I’m a little confused about how to do something that I thought would be quite simple. I have a simple app written using Flask. It looks something like this:

from flask import Flask

app = Flask(__name__)

def _run_on_start(a_string):
    print "doing something important with %s" % a_string

@app.route("https://stackoverflow.com/")
def root():
    return 'hello world'

if __name__ == "__main__":
    if len(sys.argv) < 2:
        raise Exception("Must provide domain for application execution.")
    else:
        DOM = sys.argv[1]
        _run_on_start("%s" % DOM)
        app.run(debug=True)

What I’m finding is that my terminal is outputting the print statements in _run_on_start but non of the other usual Flask app debug code. If I remove the call before app.run, the output is normal. Further I’m finding the output of _run_on_start to be repeated twice on startup, though I don’t know if it’s some weird output or the function is actually being called twice.

I’m assuming this is not the right way to add a function call before you call app.run. I looked in the Flask docs and found mentions of various decorators one can use, which allow you to execute a function before/after certain requests but I want to execute the call when the app server is run.

Further, I realise that if I call this module from another module, i.e., not when __name__ != "__main__" my I won’t get my call to _run_on_start.

What’s the right approach here? In both cases when I’m starting from the CL and from another module?

Probably you were looking for Flask.before_first_request decorator, as in:

@app.before_first_request
def _run_on_start(a_string):
    print "doing something important with %s" % a_string

The duplicate output from your function can be explained by the reloader. The first thing it does is start the main function in a new thread so it can monitor the source files and restart the thread when they change. Disable this with the use_reloader=False option.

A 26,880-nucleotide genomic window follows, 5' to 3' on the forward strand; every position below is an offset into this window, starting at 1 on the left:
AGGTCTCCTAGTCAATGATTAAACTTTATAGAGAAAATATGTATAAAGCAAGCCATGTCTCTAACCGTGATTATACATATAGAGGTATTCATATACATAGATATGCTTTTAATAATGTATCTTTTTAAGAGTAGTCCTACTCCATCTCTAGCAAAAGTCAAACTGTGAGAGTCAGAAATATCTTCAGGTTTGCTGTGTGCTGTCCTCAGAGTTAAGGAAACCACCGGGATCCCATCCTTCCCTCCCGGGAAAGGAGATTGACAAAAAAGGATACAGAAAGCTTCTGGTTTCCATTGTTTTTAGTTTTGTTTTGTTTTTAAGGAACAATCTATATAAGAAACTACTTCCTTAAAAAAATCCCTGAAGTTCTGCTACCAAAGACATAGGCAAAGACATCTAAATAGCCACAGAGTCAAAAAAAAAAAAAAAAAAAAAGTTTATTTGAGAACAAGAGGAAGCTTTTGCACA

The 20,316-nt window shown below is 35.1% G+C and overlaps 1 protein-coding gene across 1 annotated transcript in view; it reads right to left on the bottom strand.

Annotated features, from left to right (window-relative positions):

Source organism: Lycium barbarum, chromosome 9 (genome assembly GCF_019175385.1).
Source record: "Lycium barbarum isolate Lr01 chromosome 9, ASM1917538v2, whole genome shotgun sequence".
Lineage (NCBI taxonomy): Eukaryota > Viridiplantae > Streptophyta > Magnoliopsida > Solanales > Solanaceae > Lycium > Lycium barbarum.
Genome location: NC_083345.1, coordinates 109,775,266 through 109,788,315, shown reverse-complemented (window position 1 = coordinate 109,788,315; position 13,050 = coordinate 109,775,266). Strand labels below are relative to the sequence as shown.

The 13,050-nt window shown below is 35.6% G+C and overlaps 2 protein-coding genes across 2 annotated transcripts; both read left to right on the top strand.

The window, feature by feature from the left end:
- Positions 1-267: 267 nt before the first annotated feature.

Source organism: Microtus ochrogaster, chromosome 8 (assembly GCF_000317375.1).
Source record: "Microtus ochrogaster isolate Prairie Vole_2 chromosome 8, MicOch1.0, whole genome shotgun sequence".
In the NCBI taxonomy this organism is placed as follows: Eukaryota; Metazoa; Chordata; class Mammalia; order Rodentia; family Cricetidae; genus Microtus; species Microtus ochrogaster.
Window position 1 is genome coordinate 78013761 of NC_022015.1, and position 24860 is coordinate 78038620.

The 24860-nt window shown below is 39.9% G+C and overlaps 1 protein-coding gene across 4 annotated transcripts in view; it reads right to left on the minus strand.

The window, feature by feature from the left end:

If you want to be able to run your function when starting the server from a different module, wrap it in a function, and call that function from the other module:

def run_server(dom):
        _run_on_start("%s" % dom)
        app.run(debug=True, use_reloader=False)

if __name__ == '__main__':
    if len(sys.argv) < 2:
        raise Exception("Must provide domain for application execution.")
    else:
        DOM = sys.argv[1]
        run_server(DOM)

The “right approach” depends on what you’re actually trying to accomplish here. The built-in server is meant for running your application in a local testing environment before deploying it to a production server, so the problem of starting it from a different module doesn’t make much sense on its own.

from flask import Flask

def create_app():
    app = Flask(__name__)
    def run_on_start(*args, **argv):
        print "function before start"
    run_on_start()
    return app

app = create_app()

@app.route("https://stackoverflow.com/")
def hello():
    return "Hello World!"